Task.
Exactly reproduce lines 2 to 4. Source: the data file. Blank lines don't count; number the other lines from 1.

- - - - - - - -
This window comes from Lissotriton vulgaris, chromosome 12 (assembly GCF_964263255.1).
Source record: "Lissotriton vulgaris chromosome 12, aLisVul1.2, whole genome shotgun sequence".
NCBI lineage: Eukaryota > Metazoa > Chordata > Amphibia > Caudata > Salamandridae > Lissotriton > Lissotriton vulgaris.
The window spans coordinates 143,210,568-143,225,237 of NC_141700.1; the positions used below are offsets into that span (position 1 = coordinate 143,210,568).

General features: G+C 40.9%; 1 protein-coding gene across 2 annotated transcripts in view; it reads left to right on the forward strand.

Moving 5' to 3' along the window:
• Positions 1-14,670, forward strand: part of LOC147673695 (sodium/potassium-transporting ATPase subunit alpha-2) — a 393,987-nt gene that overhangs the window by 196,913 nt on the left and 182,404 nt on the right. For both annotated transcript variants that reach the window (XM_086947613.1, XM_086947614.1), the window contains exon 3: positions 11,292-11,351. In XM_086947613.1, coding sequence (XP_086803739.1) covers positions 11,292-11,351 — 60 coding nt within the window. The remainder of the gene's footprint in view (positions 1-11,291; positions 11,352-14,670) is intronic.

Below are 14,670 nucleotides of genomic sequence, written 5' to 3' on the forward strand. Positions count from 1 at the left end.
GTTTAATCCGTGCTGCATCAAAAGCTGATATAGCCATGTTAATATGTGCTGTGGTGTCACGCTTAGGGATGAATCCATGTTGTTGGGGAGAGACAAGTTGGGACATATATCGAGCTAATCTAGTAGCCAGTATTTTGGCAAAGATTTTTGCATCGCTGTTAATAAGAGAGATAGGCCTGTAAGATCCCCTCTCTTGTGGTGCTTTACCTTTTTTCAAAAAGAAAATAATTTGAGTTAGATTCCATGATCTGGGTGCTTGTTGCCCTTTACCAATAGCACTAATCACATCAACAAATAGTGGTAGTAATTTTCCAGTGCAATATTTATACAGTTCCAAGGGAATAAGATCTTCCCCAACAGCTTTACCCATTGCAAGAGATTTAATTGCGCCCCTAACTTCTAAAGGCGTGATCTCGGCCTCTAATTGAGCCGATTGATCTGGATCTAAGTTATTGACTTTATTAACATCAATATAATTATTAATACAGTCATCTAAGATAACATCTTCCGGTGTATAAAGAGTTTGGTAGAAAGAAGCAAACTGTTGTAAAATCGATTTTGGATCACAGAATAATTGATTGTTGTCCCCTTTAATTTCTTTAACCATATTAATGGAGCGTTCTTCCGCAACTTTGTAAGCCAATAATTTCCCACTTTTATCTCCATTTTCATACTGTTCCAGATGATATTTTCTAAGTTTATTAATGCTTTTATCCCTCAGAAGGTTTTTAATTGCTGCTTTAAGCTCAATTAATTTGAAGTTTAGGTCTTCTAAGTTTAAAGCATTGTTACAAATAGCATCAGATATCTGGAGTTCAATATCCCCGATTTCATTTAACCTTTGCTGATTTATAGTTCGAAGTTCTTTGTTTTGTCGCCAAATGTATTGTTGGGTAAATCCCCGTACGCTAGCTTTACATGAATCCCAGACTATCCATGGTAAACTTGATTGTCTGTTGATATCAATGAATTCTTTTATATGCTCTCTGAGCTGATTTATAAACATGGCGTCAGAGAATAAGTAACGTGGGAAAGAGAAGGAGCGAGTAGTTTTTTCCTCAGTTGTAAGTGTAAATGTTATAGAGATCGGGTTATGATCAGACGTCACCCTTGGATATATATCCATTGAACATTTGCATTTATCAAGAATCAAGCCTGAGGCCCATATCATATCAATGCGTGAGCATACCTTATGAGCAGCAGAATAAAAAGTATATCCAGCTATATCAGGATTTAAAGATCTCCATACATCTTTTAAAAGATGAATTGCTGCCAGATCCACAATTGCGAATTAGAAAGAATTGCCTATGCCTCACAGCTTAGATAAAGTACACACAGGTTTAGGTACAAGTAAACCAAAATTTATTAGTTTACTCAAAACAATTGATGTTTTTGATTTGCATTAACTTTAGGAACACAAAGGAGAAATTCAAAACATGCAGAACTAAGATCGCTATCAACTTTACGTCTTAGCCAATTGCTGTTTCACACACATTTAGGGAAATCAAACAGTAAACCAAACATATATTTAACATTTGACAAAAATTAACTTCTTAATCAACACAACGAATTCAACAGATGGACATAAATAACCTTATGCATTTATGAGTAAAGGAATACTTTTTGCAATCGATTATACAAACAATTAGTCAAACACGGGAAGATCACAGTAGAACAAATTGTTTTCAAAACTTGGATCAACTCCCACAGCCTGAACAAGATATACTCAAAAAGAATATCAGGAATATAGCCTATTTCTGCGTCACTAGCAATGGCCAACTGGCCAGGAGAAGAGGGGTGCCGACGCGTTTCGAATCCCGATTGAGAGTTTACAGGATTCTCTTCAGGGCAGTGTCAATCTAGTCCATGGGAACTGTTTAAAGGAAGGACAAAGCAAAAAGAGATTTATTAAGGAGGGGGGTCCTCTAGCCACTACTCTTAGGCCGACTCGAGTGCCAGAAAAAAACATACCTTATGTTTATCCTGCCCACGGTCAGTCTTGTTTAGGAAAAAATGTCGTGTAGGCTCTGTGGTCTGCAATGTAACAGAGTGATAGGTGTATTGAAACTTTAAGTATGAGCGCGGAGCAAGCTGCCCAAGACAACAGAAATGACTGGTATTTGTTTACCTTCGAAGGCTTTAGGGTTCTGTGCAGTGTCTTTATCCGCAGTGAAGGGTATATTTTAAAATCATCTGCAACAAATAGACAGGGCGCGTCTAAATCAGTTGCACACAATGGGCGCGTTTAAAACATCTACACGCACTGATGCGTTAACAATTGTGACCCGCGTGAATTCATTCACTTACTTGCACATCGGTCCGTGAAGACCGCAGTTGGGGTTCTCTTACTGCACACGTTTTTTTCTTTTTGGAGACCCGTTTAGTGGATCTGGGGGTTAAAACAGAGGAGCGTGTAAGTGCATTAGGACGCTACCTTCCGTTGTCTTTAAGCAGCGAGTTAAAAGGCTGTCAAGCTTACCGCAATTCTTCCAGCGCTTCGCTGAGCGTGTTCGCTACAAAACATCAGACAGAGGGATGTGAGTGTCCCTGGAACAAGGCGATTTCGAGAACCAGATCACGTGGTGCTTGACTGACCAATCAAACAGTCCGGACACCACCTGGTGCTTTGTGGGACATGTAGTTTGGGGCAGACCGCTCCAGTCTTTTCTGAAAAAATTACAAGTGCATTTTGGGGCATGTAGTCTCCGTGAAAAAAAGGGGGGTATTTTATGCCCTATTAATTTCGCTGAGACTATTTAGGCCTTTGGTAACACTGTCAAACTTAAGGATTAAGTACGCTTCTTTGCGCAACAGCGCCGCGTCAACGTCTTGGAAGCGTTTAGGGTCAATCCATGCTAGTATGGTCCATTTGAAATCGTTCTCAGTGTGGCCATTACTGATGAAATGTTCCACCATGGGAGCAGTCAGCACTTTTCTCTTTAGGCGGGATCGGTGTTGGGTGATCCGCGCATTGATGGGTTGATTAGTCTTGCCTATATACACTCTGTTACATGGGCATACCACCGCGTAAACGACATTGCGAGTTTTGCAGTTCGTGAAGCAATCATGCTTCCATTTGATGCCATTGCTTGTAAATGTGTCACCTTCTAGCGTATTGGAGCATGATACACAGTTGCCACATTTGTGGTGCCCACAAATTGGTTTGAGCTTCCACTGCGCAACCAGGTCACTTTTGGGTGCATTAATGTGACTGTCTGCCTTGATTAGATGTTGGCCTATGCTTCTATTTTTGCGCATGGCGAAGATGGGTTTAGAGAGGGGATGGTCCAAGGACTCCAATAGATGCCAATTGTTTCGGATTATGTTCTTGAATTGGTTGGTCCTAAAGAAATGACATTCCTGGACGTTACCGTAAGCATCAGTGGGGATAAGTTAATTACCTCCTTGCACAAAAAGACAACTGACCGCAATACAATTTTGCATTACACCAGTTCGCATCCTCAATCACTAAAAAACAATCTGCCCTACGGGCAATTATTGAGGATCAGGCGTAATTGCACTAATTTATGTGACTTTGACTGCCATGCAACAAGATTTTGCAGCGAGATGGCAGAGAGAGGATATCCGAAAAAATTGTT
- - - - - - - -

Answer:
Source record: "Lissotriton vulgaris chromosome 12, aLisVul1.2, whole genome shotgun sequence".
NCBI lineage: Eukaryota > Metazoa > Chordata > Amphibia > Caudata > Salamandridae > Lissotriton > Lissotriton vulgaris.
The window spans coordinates 143,210,568-143,225,237 of NC_141700.1; the positions used below are offsets into that span (position 1 = coordinate 143,210,568).